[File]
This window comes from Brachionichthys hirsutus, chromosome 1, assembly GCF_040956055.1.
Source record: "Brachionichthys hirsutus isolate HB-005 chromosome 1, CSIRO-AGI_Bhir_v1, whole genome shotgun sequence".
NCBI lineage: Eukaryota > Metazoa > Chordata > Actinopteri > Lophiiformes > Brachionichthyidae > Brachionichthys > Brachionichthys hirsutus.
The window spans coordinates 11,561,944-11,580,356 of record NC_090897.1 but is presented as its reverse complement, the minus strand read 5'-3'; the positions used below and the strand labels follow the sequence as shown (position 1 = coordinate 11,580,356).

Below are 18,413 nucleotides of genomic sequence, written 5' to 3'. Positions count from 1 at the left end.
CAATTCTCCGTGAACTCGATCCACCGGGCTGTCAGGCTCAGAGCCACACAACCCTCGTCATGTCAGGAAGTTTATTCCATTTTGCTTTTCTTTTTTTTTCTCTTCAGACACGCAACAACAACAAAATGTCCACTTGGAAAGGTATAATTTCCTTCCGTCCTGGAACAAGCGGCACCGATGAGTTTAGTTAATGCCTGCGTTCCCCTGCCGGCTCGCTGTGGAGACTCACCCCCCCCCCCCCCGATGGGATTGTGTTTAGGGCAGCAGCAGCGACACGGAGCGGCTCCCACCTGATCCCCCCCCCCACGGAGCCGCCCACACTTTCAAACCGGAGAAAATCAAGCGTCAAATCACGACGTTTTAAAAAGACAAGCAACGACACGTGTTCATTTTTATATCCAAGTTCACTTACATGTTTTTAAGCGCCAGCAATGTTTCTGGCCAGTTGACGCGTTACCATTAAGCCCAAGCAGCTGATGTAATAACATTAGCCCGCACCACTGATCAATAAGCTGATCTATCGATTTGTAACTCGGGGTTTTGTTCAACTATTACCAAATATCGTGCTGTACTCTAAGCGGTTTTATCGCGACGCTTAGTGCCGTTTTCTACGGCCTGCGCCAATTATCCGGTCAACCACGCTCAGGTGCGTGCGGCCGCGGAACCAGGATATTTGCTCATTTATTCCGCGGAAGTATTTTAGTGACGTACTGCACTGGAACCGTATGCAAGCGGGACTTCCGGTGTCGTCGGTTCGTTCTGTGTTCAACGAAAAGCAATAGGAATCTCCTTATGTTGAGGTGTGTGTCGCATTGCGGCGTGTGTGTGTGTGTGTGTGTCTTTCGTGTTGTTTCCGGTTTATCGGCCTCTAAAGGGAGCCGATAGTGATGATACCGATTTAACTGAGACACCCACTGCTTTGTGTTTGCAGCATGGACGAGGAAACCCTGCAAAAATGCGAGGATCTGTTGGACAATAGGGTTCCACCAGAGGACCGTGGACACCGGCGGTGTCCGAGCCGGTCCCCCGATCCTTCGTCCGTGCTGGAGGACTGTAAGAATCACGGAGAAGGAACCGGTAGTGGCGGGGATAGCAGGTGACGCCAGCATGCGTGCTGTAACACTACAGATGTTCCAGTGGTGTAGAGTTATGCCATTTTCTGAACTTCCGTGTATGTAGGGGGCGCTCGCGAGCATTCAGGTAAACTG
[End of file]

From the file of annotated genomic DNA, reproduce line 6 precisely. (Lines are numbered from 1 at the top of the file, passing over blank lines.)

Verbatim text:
CAATTCTCCGTGAACTCGATCCACCGGGCTGTCAGGCTCAGAGCCACACAACCCTCGTCATGTCAGGAAGTTTATTCCATTTTGCTTTTCTTTTTTTTTCTCTTCAGACACGCAACAACAACAAAATGTCCACTTGGAAAGGTATAATTTCCTTCCGTCCTGGAACAAGCGGCACCGATGAGTTTAGTTAATGCCTGCGTTCCCCTGCCGGCTCGCTGTGGAGACTCACCCCCCCCCCCCCCGATGGGATTGTGTTTAGGGCAGCAGCAGCGACACGGAGCGGCTCCCACCTGATCCCCCCCCCCACGGAGCCGCCCACACTTTCAAACCGGAGAAAATCAAGCGTCAAATCACGACGTTTTAAAAAGACAAGCAACGACACGTGTTCATTTTTATATCCAAGTTCACTTACATGTTTTTAAGCGCCAGCAATGTTTCTGGCCAGTTGACGCGTTACCATTAAGCCCAAGCAGCTGATGTAATAACATTAGCCCGCACCACTGATCAATAAGCTGATCTATCGATTTGTAACTCGGGGTTTTGTTCAACTATTACCAAATATCGTGCTGTACTCTAAGCGGTTTTATCGCGACGCTTAGTGCCGTTTTCTACGGCCTGCGCCAATTATCCGGTCAACCACGCTCAGGTGCGTGCGGCCGCGGAACCAGGATATTTGCTCATTTATTCCGCGGAAGTATTTTAGTGACGTACTGCACTGGAACCGTATGCAAGCGGGACTTCCGGTGTCGTCGGTTCGTTCTGTGTTCAACGAAAAGCAATAGGAATCTCCTTATGTTGAGGTGTGTGTCGCATTGCGGCGTGTGTGTGTGTGTGTGTGTCTTTCGTGTTGTTTCCGGTTTATCGGCCTCTAAAGGGAGCCGATAGTGATGATACCGATTTAACTGAGACACCCACTGCTTTGTGTTTGCAGCATGGACGAGGAAACCCTGCAAAAATGCGAGGATCTGTTGGACAATAGGGTTCCACCAGAGGACCGTGGACACCGGCGGTGTCCGAGCCGGTCCCCCGATCCTTCGTCCGTGCTGGAGGACTGTAAGAATCACGGAGAAGGAACCGGTAGTGGCGGGGATAGCAGGTGACGCCAGCATGCGTGCTGTAACACTACAGATGTTCCAGTGGTGTAGAGTTATGCCATTTTCTGAACTTCCGTGTATGTAGGGGGCGCTCGCGAGCATTCAGGTAAACTG